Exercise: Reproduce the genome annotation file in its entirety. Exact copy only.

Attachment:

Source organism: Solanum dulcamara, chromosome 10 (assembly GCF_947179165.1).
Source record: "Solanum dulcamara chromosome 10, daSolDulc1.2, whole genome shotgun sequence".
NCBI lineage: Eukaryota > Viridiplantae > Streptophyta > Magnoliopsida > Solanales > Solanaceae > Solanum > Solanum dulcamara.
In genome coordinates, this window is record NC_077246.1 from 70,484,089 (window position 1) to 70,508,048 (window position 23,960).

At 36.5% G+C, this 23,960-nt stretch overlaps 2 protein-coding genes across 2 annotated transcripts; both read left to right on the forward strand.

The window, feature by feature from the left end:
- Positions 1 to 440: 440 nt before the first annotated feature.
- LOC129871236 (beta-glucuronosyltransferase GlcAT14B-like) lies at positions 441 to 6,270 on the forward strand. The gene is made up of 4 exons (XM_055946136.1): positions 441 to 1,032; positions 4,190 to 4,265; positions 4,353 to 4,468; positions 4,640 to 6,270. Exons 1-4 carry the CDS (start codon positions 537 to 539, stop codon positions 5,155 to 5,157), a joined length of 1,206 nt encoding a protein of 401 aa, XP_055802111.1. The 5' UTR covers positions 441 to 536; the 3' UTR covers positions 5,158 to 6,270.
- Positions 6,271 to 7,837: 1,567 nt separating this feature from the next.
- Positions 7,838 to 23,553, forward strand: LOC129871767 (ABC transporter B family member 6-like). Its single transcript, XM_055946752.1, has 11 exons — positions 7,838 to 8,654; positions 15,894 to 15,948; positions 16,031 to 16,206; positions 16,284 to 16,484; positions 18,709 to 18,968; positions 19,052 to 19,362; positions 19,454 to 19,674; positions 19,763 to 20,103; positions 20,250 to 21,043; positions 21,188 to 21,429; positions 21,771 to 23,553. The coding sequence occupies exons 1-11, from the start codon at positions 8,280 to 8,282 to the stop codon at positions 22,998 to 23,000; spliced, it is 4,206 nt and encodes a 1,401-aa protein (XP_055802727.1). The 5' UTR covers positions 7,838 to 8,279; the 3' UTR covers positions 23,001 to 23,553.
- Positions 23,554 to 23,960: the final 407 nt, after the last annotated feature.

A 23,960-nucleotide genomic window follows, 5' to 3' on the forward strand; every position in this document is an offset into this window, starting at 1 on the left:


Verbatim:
Source organism: Solanum dulcamara, chromosome 10 (assembly GCF_947179165.1).
Source record: "Solanum dulcamara chromosome 10, daSolDulc1.2, whole genome shotgun sequence".
NCBI lineage: Eukaryota > Viridiplantae > Streptophyta > Magnoliopsida > Solanales > Solanaceae > Solanum > Solanum dulcamara.
In genome coordinates, this window is record NC_077246.1 from 70,484,089 (window position 1) to 70,508,048 (window position 23,960).

At 36.5% G+C, this 23,960-nt stretch overlaps 2 protein-coding genes across 2 annotated transcripts; both read left to right on the forward strand.

The window, feature by feature from the left end:
- Positions 1 to 440: 440 nt before the first annotated feature.
- LOC129871236 (beta-glucuronosyltransferase GlcAT14B-like) lies at positions 441 to 6,270 on the forward strand. The gene is made up of 4 exons (XM_055946136.1): positions 441 to 1,032; positions 4,190 to 4,265; positions 4,353 to 4,468; positions 4,640 to 6,270. Exons 1-4 carry the CDS (start codon positions 537 to 539, stop codon positions 5,155 to 5,157), a joined length of 1,206 nt encoding a protein of 401 aa, XP_055802111.1. The 5' UTR covers positions 441 to 536; the 3' UTR covers positions 5,158 to 6,270.
- Positions 6,271 to 7,837: 1,567 nt separating this feature from the next.
- Positions 7,838 to 23,553, forward strand: LOC129871767 (ABC transporter B family member 6-like). Its single transcript, XM_055946752.1, has 11 exons — positions 7,838 to 8,654; positions 15,894 to 15,948; positions 16,031 to 16,206; positions 16,284 to 16,484; positions 18,709 to 18,968; positions 19,052 to 19,362; positions 19,454 to 19,674; positions 19,763 to 20,103; positions 20,250 to 21,043; positions 21,188 to 21,429; positions 21,771 to 23,553. The coding sequence occupies exons 1-11, from the start codon at positions 8,280 to 8,282 to the stop codon at positions 22,998 to 23,000; spliced, it is 4,206 nt and encodes a 1,401-aa protein (XP_055802727.1). The 5' UTR covers positions 7,838 to 8,279; the 3' UTR covers positions 23,001 to 23,553.
- Positions 23,554 to 23,960: the final 407 nt, after the last annotated feature.

A 23,960-nucleotide genomic window follows, 5' to 3' on the forward strand; every position in this document is an offset into this window, starting at 1 on the left: